Copacabana Palace Theatre
On the eve of the hotel’s centenary year, Catherine Balston charts how the reopening of the Copacabana Palace Theatre puts a piece of Brazilian history back in the spotlight…
“It was the discovery of a treasure,” says Brazilian architect Ivan Rezende of the moment he stepped inside the dusty theatre at the Copacabana Palace that had been shuttered since 1994. “When they asked me to do the restoration, it was very special because it’s a responsibility to my hometown, to an iconic building. Cariocas are strange, we have a strong connection to the street, and so we appropriate the city – the beach, the avenida, the Copacabana Palace. Everyone, from the simplest people to the richest have a relationship with the hotel. They might have seen The Rolling Stones in concert [in 2006] out the front, or seen [Brazilian singer] Anitta going in for Carnival. Everyone knows it, and thinks it’s great.”
The Stones and Anitta are just two in a long line of global stars to have performed at the hotel since it opened in 1923, following in the footsteps of Ella Fitzgerald, Edith Piaf, Nat King Cole, Sammy Davis Jr., Tony Bennett and Ray Charles. The 1933 Hollywood musical Flying Down to Rio, which saw the first screen pairing of Fred Astaire and Ginger Rogers, helped put the Copacabana Palace on the international map as chorus girls danced on the wings of biplanes in the sky, superimposed on black-and-white aerial footage of the building as it was in the early 20th century – a monument by the sea, surrounded by sand and summer houses and only surpassed in height by the forest-covered mountains behind it.
Back then, casinos were the height of fashion, where the best musical talent played, and the one at the Copacabana Palace drew a glamorous crowd. When gambling was outlawed in 1946, the hotel replaced the casino with the theatre, which opened three years later. “It was a moment of migration, of people moving to Copacabana,” explains Daniel Schenker, a Brazilian theatre critic. “Most venues were in the city centre, but this was one of the first to appear in the beachside neighbourhood. It was born in an era that was still strong for Brazilian culture.” Schenker remembers going to see plays there in the late 1980s and early ’90s, and was among the audience of the first production – an autobiographical musical of the theatre’s history – when it reopened in late 2021.
The ‘Teatro Copacabana’ established a reputation in the 1950s for its comedies and the figure that cemented that was French-Brazilian actor and director Henriette Morineau. Her company Os Artistas Unidas staged a number of performances there throughout the decade. One of the actors in the troupe was Fernanda Montenegro, who starred in O Mambembe, which had a hit five-month run at the hotel. “It was an insane success,” adds Schenker, “a really important play in the history of Brazilian theatre.” Montenegro went on to become a national treasure, both onstage and onscreen, and said recently: “To reopen a theatre is the rebirth of a neighbourhood, a city and, no exaggeration, a country.”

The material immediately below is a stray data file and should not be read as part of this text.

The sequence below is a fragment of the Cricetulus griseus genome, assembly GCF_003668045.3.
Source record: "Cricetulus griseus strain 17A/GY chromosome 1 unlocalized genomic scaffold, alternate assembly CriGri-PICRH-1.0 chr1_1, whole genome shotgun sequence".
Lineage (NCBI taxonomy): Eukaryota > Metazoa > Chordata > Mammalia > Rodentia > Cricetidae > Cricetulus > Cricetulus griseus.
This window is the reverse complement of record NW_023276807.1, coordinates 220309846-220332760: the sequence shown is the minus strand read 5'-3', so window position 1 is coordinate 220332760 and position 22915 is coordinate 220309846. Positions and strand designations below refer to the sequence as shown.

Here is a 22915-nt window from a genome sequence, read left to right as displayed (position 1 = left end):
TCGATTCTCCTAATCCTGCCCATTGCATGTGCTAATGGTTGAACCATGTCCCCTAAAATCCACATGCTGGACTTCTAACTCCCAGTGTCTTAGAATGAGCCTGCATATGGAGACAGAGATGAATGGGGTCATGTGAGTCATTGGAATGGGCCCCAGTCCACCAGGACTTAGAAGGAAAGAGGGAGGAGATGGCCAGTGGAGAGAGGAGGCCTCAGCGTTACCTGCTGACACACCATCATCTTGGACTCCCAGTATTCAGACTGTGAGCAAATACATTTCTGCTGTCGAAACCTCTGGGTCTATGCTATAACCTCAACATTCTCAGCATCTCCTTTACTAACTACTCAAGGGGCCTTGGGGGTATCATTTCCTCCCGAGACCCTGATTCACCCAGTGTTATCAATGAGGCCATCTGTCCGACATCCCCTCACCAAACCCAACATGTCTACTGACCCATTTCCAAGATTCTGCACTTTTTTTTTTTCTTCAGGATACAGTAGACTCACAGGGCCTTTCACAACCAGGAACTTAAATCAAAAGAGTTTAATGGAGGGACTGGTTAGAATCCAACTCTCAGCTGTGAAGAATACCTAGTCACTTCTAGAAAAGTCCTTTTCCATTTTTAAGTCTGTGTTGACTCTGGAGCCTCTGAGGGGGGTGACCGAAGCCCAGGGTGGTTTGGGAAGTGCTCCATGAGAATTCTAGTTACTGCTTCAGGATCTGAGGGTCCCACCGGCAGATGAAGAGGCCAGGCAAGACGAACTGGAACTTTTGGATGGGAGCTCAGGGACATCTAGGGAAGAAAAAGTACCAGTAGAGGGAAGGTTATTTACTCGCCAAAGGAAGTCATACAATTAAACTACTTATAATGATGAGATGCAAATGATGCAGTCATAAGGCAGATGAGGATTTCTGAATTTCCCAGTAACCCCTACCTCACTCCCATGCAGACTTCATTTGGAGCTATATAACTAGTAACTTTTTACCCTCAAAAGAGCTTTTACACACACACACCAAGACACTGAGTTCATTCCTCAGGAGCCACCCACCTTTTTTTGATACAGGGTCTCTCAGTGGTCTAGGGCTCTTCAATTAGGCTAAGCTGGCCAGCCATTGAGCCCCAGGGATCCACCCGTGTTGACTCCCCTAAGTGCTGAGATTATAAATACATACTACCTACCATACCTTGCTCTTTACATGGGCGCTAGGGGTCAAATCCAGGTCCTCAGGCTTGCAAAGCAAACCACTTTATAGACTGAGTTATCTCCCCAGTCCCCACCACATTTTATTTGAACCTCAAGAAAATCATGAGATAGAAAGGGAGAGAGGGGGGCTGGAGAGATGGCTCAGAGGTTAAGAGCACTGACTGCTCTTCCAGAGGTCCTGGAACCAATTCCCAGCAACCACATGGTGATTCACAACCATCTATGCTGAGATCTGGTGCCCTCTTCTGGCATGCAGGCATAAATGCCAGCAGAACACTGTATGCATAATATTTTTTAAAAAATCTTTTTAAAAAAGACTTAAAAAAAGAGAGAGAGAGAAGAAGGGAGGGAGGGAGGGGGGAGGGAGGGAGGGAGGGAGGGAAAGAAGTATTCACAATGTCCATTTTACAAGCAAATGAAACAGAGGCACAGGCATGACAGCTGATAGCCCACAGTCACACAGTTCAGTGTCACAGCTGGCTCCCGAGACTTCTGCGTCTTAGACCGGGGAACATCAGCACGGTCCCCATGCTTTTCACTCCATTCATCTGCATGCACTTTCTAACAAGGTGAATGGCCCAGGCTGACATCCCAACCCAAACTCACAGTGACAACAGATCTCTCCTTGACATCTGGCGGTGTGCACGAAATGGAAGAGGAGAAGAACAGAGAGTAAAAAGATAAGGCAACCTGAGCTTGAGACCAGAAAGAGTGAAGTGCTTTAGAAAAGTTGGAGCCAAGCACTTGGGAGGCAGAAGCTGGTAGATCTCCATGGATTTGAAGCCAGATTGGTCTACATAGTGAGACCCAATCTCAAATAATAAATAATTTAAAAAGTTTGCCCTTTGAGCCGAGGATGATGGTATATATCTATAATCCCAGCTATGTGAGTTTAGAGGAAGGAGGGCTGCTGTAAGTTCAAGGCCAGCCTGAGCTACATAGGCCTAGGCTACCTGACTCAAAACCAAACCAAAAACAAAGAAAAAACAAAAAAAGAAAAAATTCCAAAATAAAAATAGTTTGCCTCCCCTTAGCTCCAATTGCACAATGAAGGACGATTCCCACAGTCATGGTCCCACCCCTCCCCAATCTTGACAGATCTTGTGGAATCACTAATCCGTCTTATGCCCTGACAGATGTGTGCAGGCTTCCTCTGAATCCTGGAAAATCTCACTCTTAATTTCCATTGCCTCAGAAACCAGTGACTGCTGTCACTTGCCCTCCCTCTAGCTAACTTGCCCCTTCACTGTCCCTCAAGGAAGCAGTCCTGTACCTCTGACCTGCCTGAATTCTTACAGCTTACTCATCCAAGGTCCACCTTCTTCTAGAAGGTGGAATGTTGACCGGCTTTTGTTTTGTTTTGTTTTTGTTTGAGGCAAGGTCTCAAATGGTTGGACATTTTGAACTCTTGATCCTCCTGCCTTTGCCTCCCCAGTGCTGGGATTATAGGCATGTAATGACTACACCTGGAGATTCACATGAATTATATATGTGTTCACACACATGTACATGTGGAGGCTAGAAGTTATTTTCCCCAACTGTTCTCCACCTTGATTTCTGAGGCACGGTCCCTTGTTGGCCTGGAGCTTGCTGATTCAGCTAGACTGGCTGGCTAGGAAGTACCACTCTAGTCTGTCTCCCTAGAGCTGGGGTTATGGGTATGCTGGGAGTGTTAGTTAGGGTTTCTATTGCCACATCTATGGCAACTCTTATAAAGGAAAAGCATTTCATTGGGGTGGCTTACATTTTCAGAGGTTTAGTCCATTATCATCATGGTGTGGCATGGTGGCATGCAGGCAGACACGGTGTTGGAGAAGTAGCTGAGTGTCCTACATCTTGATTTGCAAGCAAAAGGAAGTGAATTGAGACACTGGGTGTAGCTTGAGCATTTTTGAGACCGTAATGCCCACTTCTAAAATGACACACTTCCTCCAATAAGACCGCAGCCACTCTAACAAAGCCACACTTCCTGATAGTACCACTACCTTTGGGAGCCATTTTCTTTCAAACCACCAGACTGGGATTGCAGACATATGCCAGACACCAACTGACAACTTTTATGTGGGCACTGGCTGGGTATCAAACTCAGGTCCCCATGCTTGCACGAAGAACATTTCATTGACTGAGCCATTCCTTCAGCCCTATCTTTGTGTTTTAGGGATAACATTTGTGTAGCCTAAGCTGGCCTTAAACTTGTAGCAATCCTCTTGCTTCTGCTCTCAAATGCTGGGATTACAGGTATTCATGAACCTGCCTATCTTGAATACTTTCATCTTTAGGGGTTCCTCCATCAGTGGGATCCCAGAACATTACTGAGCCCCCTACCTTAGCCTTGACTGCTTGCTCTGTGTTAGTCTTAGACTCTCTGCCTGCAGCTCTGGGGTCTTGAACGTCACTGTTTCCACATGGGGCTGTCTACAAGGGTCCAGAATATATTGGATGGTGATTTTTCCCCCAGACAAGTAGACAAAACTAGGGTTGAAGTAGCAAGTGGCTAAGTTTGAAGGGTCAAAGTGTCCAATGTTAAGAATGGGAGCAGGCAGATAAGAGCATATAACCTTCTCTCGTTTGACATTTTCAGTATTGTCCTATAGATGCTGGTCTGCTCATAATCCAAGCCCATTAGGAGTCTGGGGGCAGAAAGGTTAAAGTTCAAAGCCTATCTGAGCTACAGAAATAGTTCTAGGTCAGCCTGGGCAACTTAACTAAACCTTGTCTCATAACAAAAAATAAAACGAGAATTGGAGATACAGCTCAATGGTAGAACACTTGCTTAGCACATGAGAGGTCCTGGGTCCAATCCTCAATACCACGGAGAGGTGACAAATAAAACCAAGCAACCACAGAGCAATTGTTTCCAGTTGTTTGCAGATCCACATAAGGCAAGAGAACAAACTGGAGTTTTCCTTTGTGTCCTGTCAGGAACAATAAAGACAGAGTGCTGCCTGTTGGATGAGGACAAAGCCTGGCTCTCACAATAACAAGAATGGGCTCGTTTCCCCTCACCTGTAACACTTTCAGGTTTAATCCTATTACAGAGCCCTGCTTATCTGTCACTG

Rezende was the ideal candidate for the challenge, respected for his sensitivity to historic architecture as well as multi-disciplinary approach. This includes, most notably, furniture: he has won a clutch of awards for his furniture design, including for the Museum of Tomorrow – where he did the interior of the landmark Santiago Calatrava building in the city’s port restoration project. “I looked for inspiration in the artisans,” says Rezende. “They influenced eclectic architecture in Rio de Janeiro... all those decorative elements, everything created by hand. I said, ‘I’m going to appropriate these to bring a new look to the Copacabana Palace Theatre.’”
More than 600 craftspeople across 18 different disciplines, from woodcarvers to designers and carpenters, were involved in the transformation of the space. The cement roses that can be spotted around the hotel were recreated framing the stage, each one intricately carved by hand in jatobá wood. A veneer of Brazilian ironwood lines the walls, curving seamlessly around corners.
To assemble it, a team spent more than a week with a jigsaw puzzle of wooden panels roughly the size of 10 football pitches matching up tones and patterns in the grain. Other highlights include sconces in white and green quartz, designed by Rezende and lighting specialist Mônica Lobo, and emerald-green velvet seats. “In my research, I read that the original seats were green. We used a special dye that was made exclusively for the Copacabana Palace,” he explains.
The project won him a prestigious award in 2021, from the Institute of Brazilian Architects (IAB) in Rio de Janeiro. “The heritage bodies were really happy too because [the theatre] is not a pastiche of the old, it’s a reinterpretation of the old with contemporary tools, such as the plaster mouldings which we did with a 3D printing specialist. Our role is to respect our traditions, our cultural heritage.”
Rezende is also strongly influenced by Rio’s modernist tradition, celebrated especially this year with the marking of 100 years since the Week of Modern of Art in 1922, considered to be the birth of Brazil’s modernism movement, which revolutionised all aspects of the arts in the country. One of the defining principles is the connection to the street. “A modern city is a permeable city in which people communicate and transit.” He marvels at the memory of the opening performance, the theatre polished after nine months of restoration. “People were coming into a place which was inaccessible before. They were appreciating not only the musical but the experience of being in that space, and it was a collective thing.” A piece of Rio’s cultural story reclaimed by cariocas.